Choline’s crucial role in pregnancy and beyond: Your top questions answered


This post on choline was sponsored by Balchem, a nutritional ingredient supplier.

Choline, an essential nutrient, has been getting a lot of attention lately–and for good reason. In June, the American Medical Association suggested that all prenatal vitamins include evidence-based amounts of choline to support fetal nervous system development. Prenatal vitamins only contain 0-55 mg of choline, which means the majority of pregnant and lactating women do not consume enough to protect the health and development of their babies.

It’s estimated that less than 10% of pregnant women in America are meeting the Adequate Intake (AI) levels of choline, which are 450 mg during pregnancy and 550 mg while breastfeeding. This critical recommendation has left those trying to conceive or expecting a new baby with many questions regarding what is needed for optimal brain and spinal cord development. The potential benefits of choline don’t stop there. Emerging research on this powerful essential nutrient may expand far beyond early development. We’ve got the answers to parents’ top questions about choline and why getting enough of it is so important.

The benefits of choline sound similar to the B vitamin, folate. How are the two nutrients different?

For decades folate has been a priority nutrient for women of childbearing age. It’s known as the vitamin that helps prevent neural tube defects such as spina bifida and anenceophaly. Because of folate’s role in DNA synthesis, it is crucial during early fetal development when cell growth rates are high. There are many food sources of folate including dark leafy greens, fruits, nuts, and most meats.

Choline, however, isn’t quite as easy to incorporate into some diets, particularly since it is most abundant in animal-based products. While it’s also present in other foods, many aren’t exactly favorites of the American palate (think: liver). As an essential nutrient, choline plays a role in gene expression, cell membrane signaling and construction, and brain development. Higher amounts of choline are needed during pregnancy to support rapid cell division and tissue expansion. While folate and choline have distinct and separate roles in the body, they also work synergistically. If folate becomes low during pregnancy, the need for choline becomes even greater.

Does choline have benefits for baby and mom beyond fetal development?

Emerging research suggests that getting adequate levels of choline may have protective benefits for mom during pregnancy and lifelong benefits for baby. In addition to helping reduce the risk of neural tube defects, a 2012 study in the Journal of the Federation of American Societies for Experimental Biology (FASEB J) suggests that choline supplementation during pregnancy results in babies with lower levels of the stress hormone cortisol. It is speculated that lower levels of cortisol early in life may reduce the risk of stress-related diseases such as depression, high blood pressure, and diabetes.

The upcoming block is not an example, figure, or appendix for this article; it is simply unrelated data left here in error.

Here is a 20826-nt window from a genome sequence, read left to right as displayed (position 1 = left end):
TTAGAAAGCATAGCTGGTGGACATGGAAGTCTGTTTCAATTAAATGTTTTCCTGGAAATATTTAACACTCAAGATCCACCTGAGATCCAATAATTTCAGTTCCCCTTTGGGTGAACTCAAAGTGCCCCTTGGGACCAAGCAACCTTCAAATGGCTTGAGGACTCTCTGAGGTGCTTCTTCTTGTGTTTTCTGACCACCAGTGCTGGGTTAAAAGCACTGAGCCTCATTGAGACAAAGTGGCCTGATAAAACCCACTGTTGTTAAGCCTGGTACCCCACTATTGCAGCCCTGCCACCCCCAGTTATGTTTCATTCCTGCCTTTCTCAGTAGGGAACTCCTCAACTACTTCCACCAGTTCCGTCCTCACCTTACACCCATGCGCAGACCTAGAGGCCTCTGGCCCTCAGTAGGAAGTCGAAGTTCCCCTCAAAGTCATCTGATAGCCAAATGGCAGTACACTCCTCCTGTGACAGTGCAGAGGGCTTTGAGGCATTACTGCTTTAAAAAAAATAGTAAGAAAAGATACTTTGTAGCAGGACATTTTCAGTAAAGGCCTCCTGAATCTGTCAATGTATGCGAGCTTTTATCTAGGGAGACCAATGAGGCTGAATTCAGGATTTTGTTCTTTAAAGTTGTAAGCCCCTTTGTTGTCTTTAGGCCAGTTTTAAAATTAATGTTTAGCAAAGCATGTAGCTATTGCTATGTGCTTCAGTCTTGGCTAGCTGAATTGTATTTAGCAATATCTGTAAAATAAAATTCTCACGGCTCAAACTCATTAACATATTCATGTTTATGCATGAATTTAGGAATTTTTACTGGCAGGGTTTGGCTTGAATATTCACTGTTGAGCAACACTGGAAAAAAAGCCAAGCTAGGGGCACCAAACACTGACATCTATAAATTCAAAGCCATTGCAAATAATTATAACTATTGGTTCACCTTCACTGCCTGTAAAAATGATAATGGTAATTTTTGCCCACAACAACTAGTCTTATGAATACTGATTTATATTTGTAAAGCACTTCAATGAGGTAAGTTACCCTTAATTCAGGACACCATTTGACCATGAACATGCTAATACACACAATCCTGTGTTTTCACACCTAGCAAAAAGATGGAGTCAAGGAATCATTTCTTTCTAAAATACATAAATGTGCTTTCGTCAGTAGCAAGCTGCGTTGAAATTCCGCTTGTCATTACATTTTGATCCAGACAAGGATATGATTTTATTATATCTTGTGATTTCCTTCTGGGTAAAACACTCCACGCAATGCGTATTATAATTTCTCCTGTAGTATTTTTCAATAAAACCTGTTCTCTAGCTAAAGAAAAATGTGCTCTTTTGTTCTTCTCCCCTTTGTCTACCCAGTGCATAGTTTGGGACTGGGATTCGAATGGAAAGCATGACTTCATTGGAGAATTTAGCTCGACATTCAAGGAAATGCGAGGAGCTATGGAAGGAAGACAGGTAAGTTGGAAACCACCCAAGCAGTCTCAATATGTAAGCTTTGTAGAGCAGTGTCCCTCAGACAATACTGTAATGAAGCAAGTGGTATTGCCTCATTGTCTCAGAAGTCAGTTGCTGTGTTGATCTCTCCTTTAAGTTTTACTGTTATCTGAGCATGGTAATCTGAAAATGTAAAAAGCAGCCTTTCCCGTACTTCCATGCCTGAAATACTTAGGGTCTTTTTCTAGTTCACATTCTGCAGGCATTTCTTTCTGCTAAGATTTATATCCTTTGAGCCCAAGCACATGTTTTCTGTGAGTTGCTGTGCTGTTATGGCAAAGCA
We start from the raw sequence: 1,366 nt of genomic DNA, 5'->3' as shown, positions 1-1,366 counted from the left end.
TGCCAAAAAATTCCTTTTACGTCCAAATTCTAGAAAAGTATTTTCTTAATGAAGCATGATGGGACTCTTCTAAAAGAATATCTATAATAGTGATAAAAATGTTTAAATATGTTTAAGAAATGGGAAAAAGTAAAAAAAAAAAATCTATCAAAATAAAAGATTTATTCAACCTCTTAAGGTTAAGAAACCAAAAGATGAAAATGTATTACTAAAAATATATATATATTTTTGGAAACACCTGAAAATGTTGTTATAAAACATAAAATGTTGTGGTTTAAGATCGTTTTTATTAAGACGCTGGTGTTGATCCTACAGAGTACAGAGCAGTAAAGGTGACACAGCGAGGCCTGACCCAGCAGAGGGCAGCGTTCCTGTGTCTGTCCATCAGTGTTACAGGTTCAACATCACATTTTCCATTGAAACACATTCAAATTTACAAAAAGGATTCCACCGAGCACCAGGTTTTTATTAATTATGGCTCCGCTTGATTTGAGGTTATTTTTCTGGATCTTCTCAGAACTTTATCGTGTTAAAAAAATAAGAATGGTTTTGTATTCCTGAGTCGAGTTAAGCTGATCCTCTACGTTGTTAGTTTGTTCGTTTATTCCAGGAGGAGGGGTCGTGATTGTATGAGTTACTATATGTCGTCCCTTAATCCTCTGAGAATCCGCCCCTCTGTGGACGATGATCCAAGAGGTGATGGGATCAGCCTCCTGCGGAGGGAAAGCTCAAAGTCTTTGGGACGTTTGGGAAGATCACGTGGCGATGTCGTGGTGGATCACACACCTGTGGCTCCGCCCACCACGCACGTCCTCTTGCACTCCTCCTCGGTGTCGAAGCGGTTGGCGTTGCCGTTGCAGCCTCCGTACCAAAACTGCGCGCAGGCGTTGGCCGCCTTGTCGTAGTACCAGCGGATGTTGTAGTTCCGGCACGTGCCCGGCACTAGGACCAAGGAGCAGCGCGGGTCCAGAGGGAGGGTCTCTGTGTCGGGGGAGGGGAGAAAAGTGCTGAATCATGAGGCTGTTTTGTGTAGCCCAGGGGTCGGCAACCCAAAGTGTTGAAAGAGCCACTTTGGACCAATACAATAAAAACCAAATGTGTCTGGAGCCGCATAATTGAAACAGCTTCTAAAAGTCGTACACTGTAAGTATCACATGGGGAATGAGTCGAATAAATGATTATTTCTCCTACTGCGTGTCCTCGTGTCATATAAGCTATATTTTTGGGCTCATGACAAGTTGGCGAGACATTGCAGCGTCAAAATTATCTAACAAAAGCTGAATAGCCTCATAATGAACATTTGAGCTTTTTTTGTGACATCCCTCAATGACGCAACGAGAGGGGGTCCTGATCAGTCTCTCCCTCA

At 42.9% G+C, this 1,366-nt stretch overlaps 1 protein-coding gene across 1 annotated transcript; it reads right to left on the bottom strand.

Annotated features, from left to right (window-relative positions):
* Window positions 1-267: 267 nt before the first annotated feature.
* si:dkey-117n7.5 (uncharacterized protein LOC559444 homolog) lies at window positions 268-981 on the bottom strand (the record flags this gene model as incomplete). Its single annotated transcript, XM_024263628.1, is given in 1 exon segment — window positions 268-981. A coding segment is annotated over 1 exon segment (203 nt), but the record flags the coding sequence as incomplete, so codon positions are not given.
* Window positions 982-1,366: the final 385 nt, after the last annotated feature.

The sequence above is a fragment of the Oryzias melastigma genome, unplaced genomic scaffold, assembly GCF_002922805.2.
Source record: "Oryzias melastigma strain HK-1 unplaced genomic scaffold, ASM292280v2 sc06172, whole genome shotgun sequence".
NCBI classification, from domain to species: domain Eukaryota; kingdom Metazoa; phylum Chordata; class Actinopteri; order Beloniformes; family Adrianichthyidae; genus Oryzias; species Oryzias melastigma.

Research conducted by Marie Caudill, published in 2010 in the Journal of the American Dietetic Association, suggests that extra maternal choline may lead to benefits including improved memory, learning, and attention. Newer research by Caudill, recently published in FASEB J, found that infants whose mothers supplemented with choline during pregnancy (930mg) had higher processing speeds than infants whose mothers ingested typical doses (480mg) of choline. Even the low-dose group saw improvements in processing speeds over time, indicating this dose was effective too. These results indicate that the recommended amount over time can have cognitive benefits for infants.

Another study published in FASEB J (2013) reported on supplementing mothers with 480 mg of choline during their third trimester of pregnancy. The results show that women who supplemented with choline had lower circulating levels of proteins related to kidney dysfunction and hypertension, which may lower the risk for preeclampsia during pregnancy. Altogether, this research suggests that both mom and baby benefit from higher choline intake during pregnancy.

Is supplementing with choline necessary, or can the recommendation be met with food alone?

The foods most abundant in choline include egg yolks, liver, beef, poultry, salmon, pork, milk, legumes, broccoli, lima beans, and Brussels sprouts. However, pregnant women may not consume these foods in amounts that meet daily needs for choline.

While a carefully planned diet may provide the AI level for pregnant women of 450 mg of choline, it’s unlikely that intake would be met daily during pregnancy. Furthermore, if a mother is experiencing nausea or food aversions, there’s an even greater chance she’ll be unable to consume enough choline through food alone. Those following a vegetarian or vegan diet typically have a very difficult time meeting choline needs through food sources alone, as the highest amounts of choline tend to be found in animal-based foods.

Currently, none of the top 25 prenatal vitamins contain the recommended amount of choline. In the future, prenatal supplements will contain greater amounts of choline. Until then it may be necessary to supplement choline in addition to planning a diet rich in foods that provide this essential nutrient. If you are curious about meeting your needs and/or supplementing with choline, be sure to first discuss it with your physician or qualified health professional.

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